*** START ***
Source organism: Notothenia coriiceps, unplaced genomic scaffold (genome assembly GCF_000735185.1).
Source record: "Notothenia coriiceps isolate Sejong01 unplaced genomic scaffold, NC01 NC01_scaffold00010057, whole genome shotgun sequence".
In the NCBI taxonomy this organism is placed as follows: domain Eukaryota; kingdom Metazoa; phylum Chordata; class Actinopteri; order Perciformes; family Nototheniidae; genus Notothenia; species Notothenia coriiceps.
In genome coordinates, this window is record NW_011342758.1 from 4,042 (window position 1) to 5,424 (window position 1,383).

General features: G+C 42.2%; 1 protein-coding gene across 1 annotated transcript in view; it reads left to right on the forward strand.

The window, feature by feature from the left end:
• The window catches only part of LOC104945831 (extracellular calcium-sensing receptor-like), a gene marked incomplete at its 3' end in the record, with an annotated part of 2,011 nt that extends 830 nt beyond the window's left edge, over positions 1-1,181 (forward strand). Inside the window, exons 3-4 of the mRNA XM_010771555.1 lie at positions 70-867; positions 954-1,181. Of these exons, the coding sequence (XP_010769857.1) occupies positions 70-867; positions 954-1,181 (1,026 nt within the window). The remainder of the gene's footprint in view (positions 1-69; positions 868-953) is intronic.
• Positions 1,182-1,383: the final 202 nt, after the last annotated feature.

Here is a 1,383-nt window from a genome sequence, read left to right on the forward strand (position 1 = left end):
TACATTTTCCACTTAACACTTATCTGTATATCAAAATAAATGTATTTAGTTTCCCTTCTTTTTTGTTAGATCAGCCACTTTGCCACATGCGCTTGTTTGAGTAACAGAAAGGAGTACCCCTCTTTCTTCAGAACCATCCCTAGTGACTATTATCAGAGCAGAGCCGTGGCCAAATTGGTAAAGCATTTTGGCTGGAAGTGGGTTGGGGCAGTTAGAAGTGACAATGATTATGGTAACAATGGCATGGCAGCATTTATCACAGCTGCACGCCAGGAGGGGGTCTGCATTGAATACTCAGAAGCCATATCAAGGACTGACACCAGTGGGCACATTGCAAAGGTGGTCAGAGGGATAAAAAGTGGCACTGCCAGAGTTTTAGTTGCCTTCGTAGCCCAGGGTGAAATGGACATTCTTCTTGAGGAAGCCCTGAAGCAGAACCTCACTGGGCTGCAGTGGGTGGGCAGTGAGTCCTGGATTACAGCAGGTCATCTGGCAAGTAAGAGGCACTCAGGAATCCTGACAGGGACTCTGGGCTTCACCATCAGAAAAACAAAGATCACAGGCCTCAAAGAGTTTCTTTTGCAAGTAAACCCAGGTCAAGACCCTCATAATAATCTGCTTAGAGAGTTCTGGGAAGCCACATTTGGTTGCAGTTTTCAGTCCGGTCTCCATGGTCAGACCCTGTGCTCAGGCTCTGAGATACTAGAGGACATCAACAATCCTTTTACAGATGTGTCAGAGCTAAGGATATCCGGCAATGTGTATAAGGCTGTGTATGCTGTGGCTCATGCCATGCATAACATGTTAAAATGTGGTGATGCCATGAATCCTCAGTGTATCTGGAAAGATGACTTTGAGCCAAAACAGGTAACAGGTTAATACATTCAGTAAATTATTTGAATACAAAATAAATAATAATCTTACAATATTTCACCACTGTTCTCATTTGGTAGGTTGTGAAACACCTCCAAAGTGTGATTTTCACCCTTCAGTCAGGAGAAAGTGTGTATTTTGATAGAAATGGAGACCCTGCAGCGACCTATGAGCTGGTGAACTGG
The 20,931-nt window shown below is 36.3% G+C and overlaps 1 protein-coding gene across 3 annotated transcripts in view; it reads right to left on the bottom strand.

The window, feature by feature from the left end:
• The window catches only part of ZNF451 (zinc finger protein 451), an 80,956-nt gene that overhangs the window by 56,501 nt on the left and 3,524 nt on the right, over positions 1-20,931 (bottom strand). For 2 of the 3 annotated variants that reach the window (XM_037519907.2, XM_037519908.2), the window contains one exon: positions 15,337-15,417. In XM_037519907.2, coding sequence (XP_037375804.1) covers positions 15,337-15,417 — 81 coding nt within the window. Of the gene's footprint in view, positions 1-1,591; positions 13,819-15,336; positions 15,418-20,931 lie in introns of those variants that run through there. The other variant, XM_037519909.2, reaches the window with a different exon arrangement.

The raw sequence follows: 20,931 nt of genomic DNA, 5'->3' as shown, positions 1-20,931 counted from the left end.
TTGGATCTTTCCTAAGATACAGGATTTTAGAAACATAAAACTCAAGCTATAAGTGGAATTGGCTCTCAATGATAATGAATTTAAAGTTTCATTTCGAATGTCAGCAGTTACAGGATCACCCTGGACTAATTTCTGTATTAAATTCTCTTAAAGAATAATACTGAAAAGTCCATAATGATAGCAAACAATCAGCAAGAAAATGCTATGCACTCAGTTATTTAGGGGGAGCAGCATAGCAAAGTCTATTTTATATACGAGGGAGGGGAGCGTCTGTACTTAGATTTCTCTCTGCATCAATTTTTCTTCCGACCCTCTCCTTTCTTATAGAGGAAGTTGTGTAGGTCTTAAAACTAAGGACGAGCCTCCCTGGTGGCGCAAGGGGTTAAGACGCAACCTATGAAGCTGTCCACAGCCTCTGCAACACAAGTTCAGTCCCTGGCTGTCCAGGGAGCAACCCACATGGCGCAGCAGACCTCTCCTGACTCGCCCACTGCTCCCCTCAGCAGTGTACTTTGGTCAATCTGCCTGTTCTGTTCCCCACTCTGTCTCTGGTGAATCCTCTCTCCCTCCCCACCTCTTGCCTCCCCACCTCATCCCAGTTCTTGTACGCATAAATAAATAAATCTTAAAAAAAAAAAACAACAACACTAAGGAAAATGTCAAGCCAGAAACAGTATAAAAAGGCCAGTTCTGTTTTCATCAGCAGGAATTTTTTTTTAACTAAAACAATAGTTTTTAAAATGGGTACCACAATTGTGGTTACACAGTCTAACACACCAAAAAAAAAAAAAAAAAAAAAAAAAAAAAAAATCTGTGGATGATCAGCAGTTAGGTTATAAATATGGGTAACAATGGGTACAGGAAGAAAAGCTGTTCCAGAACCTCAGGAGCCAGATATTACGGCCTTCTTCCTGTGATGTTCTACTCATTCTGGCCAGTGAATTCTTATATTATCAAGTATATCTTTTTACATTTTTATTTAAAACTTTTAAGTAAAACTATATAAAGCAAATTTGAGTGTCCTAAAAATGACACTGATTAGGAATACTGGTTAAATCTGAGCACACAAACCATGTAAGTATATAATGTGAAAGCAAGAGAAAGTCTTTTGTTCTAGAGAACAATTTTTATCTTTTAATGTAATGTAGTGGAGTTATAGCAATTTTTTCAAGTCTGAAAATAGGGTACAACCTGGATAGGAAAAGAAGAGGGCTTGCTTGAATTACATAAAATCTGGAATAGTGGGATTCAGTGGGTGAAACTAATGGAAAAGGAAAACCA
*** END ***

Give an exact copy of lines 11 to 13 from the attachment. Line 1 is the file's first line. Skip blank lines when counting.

The 20,931-nt window shown below is 36.3% G+C and overlaps 1 protein-coding gene across 3 annotated transcripts in view; it reads right to left on the bottom strand.

The window, feature by feature from the left end:
• The window catches only part of ZNF451 (zinc finger protein 451), an 80,956-nt gene that overhangs the window by 56,501 nt on the left and 3,524 nt on the right, over positions 1-20,931 (bottom strand). For 2 of the 3 annotated variants that reach the window (XM_037519907.2, XM_037519908.2), the window contains one exon: positions 15,337-15,417. In XM_037519907.2, coding sequence (XP_037375804.1) covers positions 15,337-15,417 — 81 coding nt within the window. Of the gene's footprint in view, positions 1-1,591; positions 13,819-15,336; positions 15,418-20,931 lie in introns of those variants that run through there. The other variant, XM_037519909.2, reaches the window with a different exon arrangement.